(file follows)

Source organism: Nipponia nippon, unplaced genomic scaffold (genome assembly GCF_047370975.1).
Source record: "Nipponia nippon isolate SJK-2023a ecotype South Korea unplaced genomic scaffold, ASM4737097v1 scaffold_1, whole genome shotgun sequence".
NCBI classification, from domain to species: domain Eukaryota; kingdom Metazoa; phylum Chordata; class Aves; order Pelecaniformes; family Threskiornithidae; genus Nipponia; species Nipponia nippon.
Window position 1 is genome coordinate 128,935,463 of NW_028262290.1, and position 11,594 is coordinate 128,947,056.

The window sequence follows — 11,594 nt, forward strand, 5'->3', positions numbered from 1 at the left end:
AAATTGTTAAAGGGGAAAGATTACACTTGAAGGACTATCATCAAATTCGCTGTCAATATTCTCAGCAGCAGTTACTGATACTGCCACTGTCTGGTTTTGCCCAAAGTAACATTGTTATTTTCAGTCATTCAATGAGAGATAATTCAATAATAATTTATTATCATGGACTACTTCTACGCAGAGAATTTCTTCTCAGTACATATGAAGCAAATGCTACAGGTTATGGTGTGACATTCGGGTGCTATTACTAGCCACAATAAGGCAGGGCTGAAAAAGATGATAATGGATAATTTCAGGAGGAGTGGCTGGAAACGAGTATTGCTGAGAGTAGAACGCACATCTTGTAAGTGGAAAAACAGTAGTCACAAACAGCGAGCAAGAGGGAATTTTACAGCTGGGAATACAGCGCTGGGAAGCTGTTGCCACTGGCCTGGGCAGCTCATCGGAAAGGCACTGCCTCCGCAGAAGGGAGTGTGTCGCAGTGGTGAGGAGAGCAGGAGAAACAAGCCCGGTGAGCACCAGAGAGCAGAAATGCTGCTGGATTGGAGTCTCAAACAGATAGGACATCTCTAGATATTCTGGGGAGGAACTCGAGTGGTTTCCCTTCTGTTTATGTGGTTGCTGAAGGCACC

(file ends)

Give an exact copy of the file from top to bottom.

Source organism: Nipponia nippon, unplaced genomic scaffold (genome assembly GCF_047370975.1).
Source record: "Nipponia nippon isolate SJK-2023a ecotype South Korea unplaced genomic scaffold, ASM4737097v1 scaffold_1, whole genome shotgun sequence".
NCBI classification, from domain to species: domain Eukaryota; kingdom Metazoa; phylum Chordata; class Aves; order Pelecaniformes; family Threskiornithidae; genus Nipponia; species Nipponia nippon.
Window position 1 is genome coordinate 128,935,463 of NW_028262290.1, and position 11,594 is coordinate 128,947,056.

The window sequence follows — 11,594 nt, forward strand, 5'->3', positions numbered from 1 at the left end:
AAATTGTTAAAGGGGAAAGATTACACTTGAAGGACTATCATCAAATTCGCTGTCAATATTCTCAGCAGCAGTTACTGATACTGCCACTGTCTGGTTTTGCCCAAAGTAACATTGTTATTTTCAGTCATTCAATGAGAGATAATTCAATAATAATTTATTATCATGGACTACTTCTACGCAGAGAATTTCTTCTCAGTACATATGAAGCAAATGCTACAGGTTATGGTGTGACATTCGGGTGCTATTACTAGCCACAATAAGGCAGGGCTGAAAAAGATGATAATGGATAATTTCAGGAGGAGTGGCTGGAAACGAGTATTGCTGAGAGTAGAACGCACATCTTGTAAGTGGAAAAACAGTAGTCACAAACAGCGAGCAAGAGGGAATTTTACAGCTGGGAATACAGCGCTGGGAAGCTGTTGCCACTGGCCTGGGCAGCTCATCGGAAAGGCACTGCCTCCGCAGAAGGGAGTGTGTCGCAGTGGTGAGGAGAGCAGGAGAAACAAGCCCGGTGAGCACCAGAGAGCAGAAATGCTGCTGGATTGGAGTCTCAAACAGATAGGACATCTCTAGATATTCTGGGGAGGAACTCGAGTGGTTTCCCTTCTGTTTATGTGGTTGCTGAAGGCACC